Turning now to FIG. 1, the guitar 102 is initially supported on the musician 100 by a strap 146 which is conventionally attached between one end of the body 104 and one end of the neck 110. The guitar 102 is maintained in a substantially perpendicular orientation to the body of the musician 100 by the engagement of the body engaging portion 142 of the attachment 122 with the musician's upper leg portion. Thus, by resting the body engaging portion 142 on the lower body portion of the musician 100, the guitar 102 may be maintained in a substantially perpendicular orientation without assisted support from the player's hands. The musician 100, having both hands free, may manipulate the guitar strings 116 to create new techniques and sounds previously unknown to any player. In addition, because the guitar 102 is maintained in a substantially perpendicular orientation, the player has maximum visibility of the entire playing surface, i.e., front surface 106, guitar strings 116 and fretted surface 112.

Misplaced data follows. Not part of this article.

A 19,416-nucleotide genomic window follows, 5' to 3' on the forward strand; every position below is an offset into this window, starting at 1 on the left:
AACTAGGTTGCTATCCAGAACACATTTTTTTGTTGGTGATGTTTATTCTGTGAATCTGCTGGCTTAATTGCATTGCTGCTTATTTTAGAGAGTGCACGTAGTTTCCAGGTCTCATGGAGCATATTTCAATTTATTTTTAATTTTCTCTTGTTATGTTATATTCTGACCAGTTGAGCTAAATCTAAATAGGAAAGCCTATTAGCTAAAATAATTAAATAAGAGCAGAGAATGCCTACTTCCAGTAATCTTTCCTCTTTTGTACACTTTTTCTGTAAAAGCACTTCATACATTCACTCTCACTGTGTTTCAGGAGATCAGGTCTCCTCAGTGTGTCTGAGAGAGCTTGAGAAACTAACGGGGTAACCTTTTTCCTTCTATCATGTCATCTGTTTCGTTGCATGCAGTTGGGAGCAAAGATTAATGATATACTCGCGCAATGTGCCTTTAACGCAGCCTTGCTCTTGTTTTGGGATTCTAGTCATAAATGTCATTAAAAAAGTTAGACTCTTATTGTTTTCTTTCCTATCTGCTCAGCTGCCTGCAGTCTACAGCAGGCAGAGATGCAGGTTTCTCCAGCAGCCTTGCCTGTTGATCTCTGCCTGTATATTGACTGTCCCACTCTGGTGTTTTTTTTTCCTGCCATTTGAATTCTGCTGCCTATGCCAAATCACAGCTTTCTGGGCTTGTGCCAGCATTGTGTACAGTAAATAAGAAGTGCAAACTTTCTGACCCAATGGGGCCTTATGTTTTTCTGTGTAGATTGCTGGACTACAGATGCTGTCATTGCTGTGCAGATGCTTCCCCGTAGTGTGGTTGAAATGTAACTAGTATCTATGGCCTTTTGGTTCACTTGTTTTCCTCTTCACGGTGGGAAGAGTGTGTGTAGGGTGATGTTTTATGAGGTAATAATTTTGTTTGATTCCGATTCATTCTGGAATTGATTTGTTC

Upon completion of the musician's performance, or upon desired storage of the guitar 102, the attachment 122 is rotated back to its inoperative position overlying the rear surface 108 of the guitar. To inactivate the supporting device 120, the musician 100 merely grabs the attachment 122 and slides it laterally along the rod 132, so as to compress the spring 133 and disengaging the projection 134 from the opening 136 of the mounting block 126. Once disengaged, the attachment 122 is rotated about rod 132 to its inoperative position adjacent the rear surface 108 of the guitar 102, as shown in FIG. 2. The guitar 102 may now be played in the conventional manner, where it is arranged in a generally vertical orientation, or conveniently stored in a case without the necessity of providing specially constructed storage cases to accommodate the supporting device 120.